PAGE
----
Louis Carlet et al. on the misunderstood July 2014 Supreme Court Ruling denying welfare benefits to NJ: “no rights” does not mean automatic NJ denials

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Hi Blog.  Two weeks ago Debito.org wrote on the aftermath of the Supreme Court of Japan’s ruling that NJ have “no right” to social welfare (seikatsu hogo) because they are not citizens.  I have been hearing rumblings that the media have been misinterpreting this ruling due to linguistics and politics, and that an adjudged no legal right has not resulted in denials.  I submit to you the corrections from Tozen Union’s Louis Carlet, with a followup from another Debito.org Commenter that are simply too good to languish within comments.

Nevertheless, as noted in that earlier Debito.org post, the point remains that there are some very nasty and xenophobic people in Japan’s political system who are capitalizing on what people think the Supreme Court said.  Which may mean, in this increasingly ultra-rightist political climate, that the effect might ultimately be the same.  Have a read.  Dr. ARUDOU, Debito

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LOUIS CARLET:  [Japan Times’] Otake’s article is mistaken on two major points. First, the Supreme Court in no way found foreigners ineligible for welfare. Second, the ruling, far from landmark, upheld the status quo. 

The highest court overturned the High Court’s actual landmark ruling which said that foreigners have “quasi rights” to welfare. 

Up until then foreigners never had the “guaranteed right” (kenri) to welfare but they were and are eligible just like Japanese citizens. 

I think the problem is mistranslation. Kenri means a guaranteed right whereas “no right” in English suggests ineligible. 

The only difference arising from not having the kenri is that if the welfare office rejects an application from a citizen then the Japanese person can appeal the decision to the office. A foreigner with no kenri for welfare cannot appeal at the office but only in court. 

That is the ONLY difference between how foreigners and Japanese are treated by the welfare office. 

Foreigners get welfare just like Japanese do. In fact the plaintiff currently gets welfare although originally rejected.

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OsFish:  Debito, I am very glad Louis Carlet wrote to you – I had been preparing a similar message, but his is a more authoritative voice than mine. There has been some very bad press coverage in English about this ruling, coverage which is potentially damaging for foreigners. If people wrongly believe they cannot get a benefit, they will not try to claim it. Foreigners are still eligible for this benefit (known as seikatsu hogo), and have been since the 1950s, and they get it, and on the same terms as Japanese, by dint of a Ministry notice that the ruling recognised (and which is part of Japan meeting obligations under international treaties; it’s not a fragile ornament). All this is important to know as it’s no fun being destitute.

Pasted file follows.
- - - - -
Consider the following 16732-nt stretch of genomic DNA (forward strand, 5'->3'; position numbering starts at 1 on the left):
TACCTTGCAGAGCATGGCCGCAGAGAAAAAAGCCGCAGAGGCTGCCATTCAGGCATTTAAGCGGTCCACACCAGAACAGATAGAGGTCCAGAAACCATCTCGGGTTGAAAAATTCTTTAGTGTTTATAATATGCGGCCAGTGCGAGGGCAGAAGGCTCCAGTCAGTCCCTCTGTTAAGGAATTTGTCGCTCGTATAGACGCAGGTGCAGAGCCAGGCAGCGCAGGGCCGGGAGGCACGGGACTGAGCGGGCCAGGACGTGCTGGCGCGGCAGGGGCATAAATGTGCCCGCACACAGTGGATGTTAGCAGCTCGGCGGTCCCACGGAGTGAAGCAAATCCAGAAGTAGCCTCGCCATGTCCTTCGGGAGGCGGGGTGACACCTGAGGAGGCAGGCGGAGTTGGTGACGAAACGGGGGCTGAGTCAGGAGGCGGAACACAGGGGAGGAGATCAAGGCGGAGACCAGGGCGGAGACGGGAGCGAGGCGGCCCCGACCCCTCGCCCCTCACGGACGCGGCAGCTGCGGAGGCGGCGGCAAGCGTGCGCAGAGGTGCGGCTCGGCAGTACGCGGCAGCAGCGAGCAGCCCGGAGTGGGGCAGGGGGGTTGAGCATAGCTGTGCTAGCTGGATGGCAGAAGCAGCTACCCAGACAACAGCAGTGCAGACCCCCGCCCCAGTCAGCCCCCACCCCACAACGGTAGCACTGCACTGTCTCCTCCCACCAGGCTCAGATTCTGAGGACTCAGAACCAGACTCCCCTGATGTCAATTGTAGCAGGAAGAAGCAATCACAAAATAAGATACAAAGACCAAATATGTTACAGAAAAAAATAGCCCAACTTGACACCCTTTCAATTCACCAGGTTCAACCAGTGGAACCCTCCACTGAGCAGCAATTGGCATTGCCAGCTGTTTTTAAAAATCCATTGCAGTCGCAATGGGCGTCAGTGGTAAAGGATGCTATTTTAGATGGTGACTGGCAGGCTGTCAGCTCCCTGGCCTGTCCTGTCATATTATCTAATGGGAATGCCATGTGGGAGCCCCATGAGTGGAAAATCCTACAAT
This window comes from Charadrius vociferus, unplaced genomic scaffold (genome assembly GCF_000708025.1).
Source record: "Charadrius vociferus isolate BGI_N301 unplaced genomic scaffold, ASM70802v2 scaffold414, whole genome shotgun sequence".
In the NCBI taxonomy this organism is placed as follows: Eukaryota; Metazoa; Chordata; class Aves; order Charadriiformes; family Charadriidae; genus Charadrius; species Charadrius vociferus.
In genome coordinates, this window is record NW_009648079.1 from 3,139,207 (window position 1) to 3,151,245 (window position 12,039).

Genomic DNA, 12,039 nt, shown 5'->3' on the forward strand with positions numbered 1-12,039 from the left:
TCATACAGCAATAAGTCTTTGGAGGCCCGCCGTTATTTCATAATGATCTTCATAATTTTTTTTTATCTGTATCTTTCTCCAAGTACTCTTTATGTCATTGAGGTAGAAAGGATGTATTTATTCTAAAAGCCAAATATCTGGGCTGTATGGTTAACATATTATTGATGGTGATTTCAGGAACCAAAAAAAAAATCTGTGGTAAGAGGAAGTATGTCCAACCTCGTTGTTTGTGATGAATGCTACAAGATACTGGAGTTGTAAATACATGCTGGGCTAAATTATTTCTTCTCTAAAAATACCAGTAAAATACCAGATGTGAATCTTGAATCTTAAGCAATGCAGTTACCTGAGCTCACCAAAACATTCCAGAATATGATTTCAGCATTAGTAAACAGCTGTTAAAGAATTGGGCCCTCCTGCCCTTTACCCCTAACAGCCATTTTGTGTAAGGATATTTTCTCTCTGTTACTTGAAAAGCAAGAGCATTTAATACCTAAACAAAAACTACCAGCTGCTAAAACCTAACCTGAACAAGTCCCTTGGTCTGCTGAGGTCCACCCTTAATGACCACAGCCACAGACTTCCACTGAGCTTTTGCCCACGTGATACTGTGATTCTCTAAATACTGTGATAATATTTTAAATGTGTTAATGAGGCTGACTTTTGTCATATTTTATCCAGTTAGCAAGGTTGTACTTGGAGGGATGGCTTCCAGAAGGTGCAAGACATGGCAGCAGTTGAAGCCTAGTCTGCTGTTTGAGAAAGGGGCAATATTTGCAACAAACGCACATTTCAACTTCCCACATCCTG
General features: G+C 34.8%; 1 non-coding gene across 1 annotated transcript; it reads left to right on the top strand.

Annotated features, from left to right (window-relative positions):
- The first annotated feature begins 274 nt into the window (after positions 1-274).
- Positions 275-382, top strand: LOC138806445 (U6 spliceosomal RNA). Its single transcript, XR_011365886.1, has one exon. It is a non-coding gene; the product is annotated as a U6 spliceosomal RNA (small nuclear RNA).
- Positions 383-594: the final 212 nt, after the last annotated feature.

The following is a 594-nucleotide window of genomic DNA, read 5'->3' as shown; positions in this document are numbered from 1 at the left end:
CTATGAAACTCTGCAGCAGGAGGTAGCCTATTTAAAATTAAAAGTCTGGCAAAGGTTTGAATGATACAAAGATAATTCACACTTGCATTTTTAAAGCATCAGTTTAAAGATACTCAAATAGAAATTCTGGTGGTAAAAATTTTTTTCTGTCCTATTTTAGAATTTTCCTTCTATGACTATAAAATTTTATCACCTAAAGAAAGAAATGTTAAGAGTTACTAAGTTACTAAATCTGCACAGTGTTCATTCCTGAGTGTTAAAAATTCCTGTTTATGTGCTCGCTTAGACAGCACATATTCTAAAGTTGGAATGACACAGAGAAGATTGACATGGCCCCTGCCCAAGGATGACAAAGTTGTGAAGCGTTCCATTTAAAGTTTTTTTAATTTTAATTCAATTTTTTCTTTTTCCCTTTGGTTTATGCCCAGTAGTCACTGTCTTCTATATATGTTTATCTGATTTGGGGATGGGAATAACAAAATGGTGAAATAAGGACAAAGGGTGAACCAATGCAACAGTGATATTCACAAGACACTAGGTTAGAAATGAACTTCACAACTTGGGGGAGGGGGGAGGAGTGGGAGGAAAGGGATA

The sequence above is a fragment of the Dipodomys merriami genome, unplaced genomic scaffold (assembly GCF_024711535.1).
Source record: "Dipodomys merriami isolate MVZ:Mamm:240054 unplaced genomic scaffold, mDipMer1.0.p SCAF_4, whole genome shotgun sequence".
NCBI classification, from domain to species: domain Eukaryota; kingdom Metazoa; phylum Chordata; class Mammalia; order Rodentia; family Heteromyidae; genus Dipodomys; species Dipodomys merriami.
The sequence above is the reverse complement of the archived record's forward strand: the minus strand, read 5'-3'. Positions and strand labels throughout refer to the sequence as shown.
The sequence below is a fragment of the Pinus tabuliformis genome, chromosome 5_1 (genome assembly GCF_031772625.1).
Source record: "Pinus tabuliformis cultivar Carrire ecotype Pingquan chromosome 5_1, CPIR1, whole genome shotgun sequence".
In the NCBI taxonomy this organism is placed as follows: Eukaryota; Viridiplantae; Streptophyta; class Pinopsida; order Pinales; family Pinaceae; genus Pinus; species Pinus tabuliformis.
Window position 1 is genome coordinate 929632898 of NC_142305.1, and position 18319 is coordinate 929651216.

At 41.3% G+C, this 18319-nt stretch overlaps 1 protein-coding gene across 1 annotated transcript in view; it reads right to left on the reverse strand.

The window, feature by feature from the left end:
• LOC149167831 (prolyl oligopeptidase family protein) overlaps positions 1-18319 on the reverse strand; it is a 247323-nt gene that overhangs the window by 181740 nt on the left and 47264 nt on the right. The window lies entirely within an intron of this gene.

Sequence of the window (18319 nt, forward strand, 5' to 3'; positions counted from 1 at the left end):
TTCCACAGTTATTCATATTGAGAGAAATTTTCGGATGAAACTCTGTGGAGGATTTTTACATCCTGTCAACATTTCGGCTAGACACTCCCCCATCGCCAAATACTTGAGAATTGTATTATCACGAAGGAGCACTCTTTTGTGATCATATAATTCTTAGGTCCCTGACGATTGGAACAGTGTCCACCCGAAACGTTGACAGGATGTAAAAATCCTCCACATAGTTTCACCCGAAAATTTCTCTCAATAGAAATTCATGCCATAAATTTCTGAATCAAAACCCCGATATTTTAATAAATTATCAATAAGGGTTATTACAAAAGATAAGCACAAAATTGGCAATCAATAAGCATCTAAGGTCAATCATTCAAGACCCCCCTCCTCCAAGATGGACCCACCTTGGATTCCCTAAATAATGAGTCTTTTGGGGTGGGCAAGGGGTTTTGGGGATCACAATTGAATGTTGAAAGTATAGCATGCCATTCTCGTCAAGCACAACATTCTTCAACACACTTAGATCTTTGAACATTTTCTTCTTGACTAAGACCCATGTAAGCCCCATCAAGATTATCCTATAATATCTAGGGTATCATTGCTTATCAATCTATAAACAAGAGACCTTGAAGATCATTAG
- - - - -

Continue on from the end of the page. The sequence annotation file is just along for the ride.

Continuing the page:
I particularly appreciate Louis’ description of the appeal situation, which confirms something which had been leaking out in between the poor reporting: the plaintiff in the original case didn’t even have her court appeal reversed. The ruling has that little impact on the day to day situation for non-citizens. (Not that the lack of right of appeal in the office directly is a good thing, but still, I hope your readers get the point.) Newspapers have contacted municipalities with large foreign populations and they have confirmed: absolutely no change in practice. My own contacts in local government have said the same thing, and were quite distressed at the misinformation going around social media in English.

I hope you will allow me a clarification that adds to Louis Carlet’s message, and to point out a related an important error made by the Japan Times commenter Charles in the calculations that you borrowed, an error that he graciously admitted in later comments when I pointed it out to him. Once this error is taken into account, and once you delve into the figures, I think it becomes clear that the target of the right-wing party’s suggested reforms is – inevitably – not westerners, but zainichi Koreans.

The clarification that needs to be repeated over and over again is that “welfare” here does not mean “welfare” in its biggest sense of all social expenditures, such as pensions, health costs, unemployment insurance and so on. It does not mean shakai hoken in any sense at all. Welfare in this limited sense is a means-tested benefit for people who have fallen through the gaps of insurance-based social protection because they cannot contribute, or are not under the umbrella of a contributor. The main recipients are long-term disabled, single mothers (abandoned by their partners) and elderly with inadequate or no pension rights. It is a completely different system to shakai hoken and operates on a different logic of desert and eligibility. Broadly speaking, the same social insurance/social assistance split operates in large parts of the industrialised world. Japan more or less imported its system from Europe.

To repeat: welfare here does not mean shakai hoken. Please rest easy, and do NOT consider opting out based on this ruling; it’s got nothing legally or logically to do with shakai hoken. And in any case, welfare is not being taken away. People in dire straits need to know that.

To the calculations: The specific error Charles made (and acknowledged) was to take the budget for all social expenditures – including social insurance expenditures such as pensions – and compare that to expenditure on foreign recipients of one specific benefit – seikatsu hogo.